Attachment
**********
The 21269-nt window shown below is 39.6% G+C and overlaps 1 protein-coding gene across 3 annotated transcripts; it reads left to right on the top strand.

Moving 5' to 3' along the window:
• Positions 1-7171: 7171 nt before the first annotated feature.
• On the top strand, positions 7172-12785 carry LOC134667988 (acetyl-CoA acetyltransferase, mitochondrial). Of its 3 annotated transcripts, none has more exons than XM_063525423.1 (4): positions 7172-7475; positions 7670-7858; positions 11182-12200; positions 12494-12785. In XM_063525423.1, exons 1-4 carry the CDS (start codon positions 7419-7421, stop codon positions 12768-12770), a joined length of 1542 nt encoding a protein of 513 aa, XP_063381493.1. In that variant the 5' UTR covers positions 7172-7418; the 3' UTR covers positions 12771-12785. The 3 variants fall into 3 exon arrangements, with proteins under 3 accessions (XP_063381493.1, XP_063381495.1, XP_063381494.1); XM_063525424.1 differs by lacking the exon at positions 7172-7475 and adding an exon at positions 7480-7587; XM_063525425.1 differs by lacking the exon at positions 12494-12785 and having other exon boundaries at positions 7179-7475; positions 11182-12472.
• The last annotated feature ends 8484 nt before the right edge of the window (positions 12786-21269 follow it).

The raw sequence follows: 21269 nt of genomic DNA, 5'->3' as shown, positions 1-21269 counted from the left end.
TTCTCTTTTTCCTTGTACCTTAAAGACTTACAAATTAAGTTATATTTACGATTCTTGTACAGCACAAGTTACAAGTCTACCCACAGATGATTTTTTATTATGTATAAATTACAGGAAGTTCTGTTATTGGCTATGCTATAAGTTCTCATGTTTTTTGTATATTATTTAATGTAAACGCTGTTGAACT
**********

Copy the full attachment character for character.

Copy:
The 21269-nt window shown below is 39.6% G+C and overlaps 1 protein-coding gene across 3 annotated transcripts; it reads left to right on the top strand.

Moving 5' to 3' along the window:
• Positions 1-7171: 7171 nt before the first annotated feature.
• On the top strand, positions 7172-12785 carry LOC134667988 (acetyl-CoA acetyltransferase, mitochondrial). Of its 3 annotated transcripts, none has more exons than XM_063525423.1 (4): positions 7172-7475; positions 7670-7858; positions 11182-12200; positions 12494-12785. In XM_063525423.1, exons 1-4 carry the CDS (start codon positions 7419-7421, stop codon positions 12768-12770), a joined length of 1542 nt encoding a protein of 513 aa, XP_063381493.1. In that variant the 5' UTR covers positions 7172-7418; the 3' UTR covers positions 12771-12785. The 3 variants fall into 3 exon arrangements, with proteins under 3 accessions (XP_063381493.1, XP_063381495.1, XP_063381494.1); XM_063525424.1 differs by lacking the exon at positions 7172-7475 and adding an exon at positions 7480-7587; XM_063525425.1 differs by lacking the exon at positions 12494-12785 and having other exon boundaries at positions 7179-7475; positions 11182-12472.
• The last annotated feature ends 8484 nt before the right edge of the window (positions 12786-21269 follow it).

The raw sequence follows: 21269 nt of genomic DNA, 5'->3' as shown, positions 1-21269 counted from the left end.
TTCTCTTTTTCCTTGTACCTTAAAGACTTACAAATTAAGTTATATTTACGATTCTTGTACAGCACAAGTTACAAGTCTACCCACAGATGATTTTTTATTATGTATAAATTACAGGAAGTTCTGTTATTGGCTATGCTATAAGTTCTCATGTTTTTTGTATATTATTTAATGTAAACGCTGTTGAACT